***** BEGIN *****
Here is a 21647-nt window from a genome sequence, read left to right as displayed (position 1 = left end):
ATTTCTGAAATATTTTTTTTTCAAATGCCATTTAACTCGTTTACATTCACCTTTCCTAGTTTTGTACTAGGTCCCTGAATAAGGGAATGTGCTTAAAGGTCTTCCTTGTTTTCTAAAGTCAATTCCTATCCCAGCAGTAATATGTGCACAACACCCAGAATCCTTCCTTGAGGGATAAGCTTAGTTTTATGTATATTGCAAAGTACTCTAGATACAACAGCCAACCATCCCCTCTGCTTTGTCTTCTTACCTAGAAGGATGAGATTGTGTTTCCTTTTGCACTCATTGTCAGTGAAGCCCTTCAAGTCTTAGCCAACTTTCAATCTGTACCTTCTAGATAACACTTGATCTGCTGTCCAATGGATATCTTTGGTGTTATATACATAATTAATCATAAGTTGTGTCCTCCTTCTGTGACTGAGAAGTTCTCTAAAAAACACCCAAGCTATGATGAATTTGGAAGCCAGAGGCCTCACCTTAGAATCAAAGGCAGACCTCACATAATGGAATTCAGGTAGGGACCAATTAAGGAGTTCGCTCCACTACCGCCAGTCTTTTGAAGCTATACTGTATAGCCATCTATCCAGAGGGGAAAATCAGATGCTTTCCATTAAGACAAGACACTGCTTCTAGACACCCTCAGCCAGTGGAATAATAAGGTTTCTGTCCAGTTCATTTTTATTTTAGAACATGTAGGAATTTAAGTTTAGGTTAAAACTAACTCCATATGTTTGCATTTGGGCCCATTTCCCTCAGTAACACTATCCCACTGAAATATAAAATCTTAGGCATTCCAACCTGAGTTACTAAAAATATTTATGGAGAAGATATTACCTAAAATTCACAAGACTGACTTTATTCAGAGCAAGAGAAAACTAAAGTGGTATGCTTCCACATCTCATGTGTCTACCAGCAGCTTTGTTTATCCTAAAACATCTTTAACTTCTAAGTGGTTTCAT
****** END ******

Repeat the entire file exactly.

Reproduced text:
Here is a 21647-nt window from a genome sequence, read left to right as displayed (position 1 = left end):
ATTTCTGAAATATTTTTTTTTCAAATGCCATTTAACTCGTTTACATTCACCTTTCCTAGTTTTGTACTAGGTCCCTGAATAAGGGAATGTGCTTAAAGGTCTTCCTTGTTTTCTAAAGTCAATTCCTATCCCAGCAGTAATATGTGCACAACACCCAGAATCCTTCCTTGAGGGATAAGCTTAGTTTTATGTATATTGCAAAGTACTCTAGATACAACAGCCAACCATCCCCTCTGCTTTGTCTTCTTACCTAGAAGGATGAGATTGTGTTTCCTTTTGCACTCATTGTCAGTGAAGCCCTTCAAGTCTTAGCCAACTTTCAATCTGTACCTTCTAGATAACACTTGATCTGCTGTCCAATGGATATCTTTGGTGTTATATACATAATTAATCATAAGTTGTGTCCTCCTTCTGTGACTGAGAAGTTCTCTAAAAAACACCCAAGCTATGATGAATTTGGAAGCCAGAGGCCTCACCTTAGAATCAAAGGCAGACCTCACATAATGGAATTCAGGTAGGGACCAATTAAGGAGTTCGCTCCACTACCGCCAGTCTTTTGAAGCTATACTGTATAGCCATCTATCCAGAGGGGAAAATCAGATGCTTTCCATTAAGACAAGACACTGCTTCTAGACACCCTCAGCCAGTGGAATAATAAGGTTTCTGTCCAGTTCATTTTTATTTTAGAACATGTAGGAATTTAAGTTTAGGTTAAAACTAACTCCATATGTTTGCATTTGGGCCCATTTCCCTCAGTAACACTATCCCACTGAAATATAAAATCTTAGGCATTCCAACCTGAGTTACTAAAAATATTTATGGAGAAGATATTACCTAAAATTCACAAGACTGACTTTATTCAGAGCAAGAGAAAACTAAAGTGGTATGCTTCCACATCTCATGTGTCTACCAGCAGCTTTGTTTATCCTAAAACATCTTTAACTTCTAAGTGGTTTCAT